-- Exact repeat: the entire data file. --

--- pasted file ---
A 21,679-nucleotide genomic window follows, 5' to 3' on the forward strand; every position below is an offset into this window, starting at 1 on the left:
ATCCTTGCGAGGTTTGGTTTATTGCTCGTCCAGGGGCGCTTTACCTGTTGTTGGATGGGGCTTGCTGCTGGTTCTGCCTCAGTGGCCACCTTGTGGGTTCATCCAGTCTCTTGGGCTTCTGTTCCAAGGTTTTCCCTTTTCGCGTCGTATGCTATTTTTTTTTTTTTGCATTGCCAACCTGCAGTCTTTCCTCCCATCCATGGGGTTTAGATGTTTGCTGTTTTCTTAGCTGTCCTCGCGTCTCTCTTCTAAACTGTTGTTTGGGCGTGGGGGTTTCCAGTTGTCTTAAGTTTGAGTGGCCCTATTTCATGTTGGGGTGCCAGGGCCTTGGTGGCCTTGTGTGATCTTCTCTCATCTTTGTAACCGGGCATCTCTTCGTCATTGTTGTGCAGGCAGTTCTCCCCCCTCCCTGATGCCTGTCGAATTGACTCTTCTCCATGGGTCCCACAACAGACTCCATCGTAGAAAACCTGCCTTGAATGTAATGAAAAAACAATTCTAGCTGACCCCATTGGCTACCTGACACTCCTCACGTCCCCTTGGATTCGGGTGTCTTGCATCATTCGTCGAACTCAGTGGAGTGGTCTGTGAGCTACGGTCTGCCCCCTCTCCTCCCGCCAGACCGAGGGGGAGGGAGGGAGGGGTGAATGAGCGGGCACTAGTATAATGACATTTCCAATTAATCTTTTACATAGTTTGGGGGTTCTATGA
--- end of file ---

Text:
A 21,679-nucleotide genomic window follows, 5' to 3' on the forward strand; every position below is an offset into this window, starting at 1 on the left:
ATCCTTGCGAGGTTTGGTTTATTGCTCGTCCAGGGGCGCTTTACCTGTTGTTGGATGGGGCTTGCTGCTGGTTCTGCCTCAGTGGCCACCTTGTGGGTTCATCCAGTCTCTTGGGCTTCTGTTCCAAGGTTTTCCCTTTTCGCGTCGTATGCTATTTTTTTTTTTTTGCATTGCCAACCTGCAGTCTTTCCTCCCATCCATGGGGTTTAGATGTTTGCTGTTTTCTTAGCTGTCCTCGCGTCTCTCTTCTAAACTGTTGTTTGGGCGTGGGGGTTTCCAGTTGTCTTAAGTTTGAGTGGCCCTATTTCATGTTGGGGTGCCAGGGCCTTGGTGGCCTTGTGTGATCTTCTCTCATCTTTGTAACCGGGCATCTCTTCGTCATTGTTGTGCAGGCAGTTCTCCCCCCTCCCTGATGCCTGTCGAATTGACTCTTCTCCATGGGTCCCACAACAGACTCCATCGTAGAAAACCTGCCTTGAATGTAATGAAAAAACAATTCTAGCTGACCCCATTGGCTACCTGACACTCCTCACGTCCCCTTGGATTCGGGTGTCTTGCATCATTCGTCGAACTCAGTGGAGTGGTCTGTGAGCTACGGTCTGCCCCCTCTCCTCCCGCCAGACCGAGGGGGAGGGAGGGAGGGGTGAATGAGCGGGCACTAGTATAATGACATTTCCAATTAATCTTTTACATAGTTTGGGGGTTCTATGA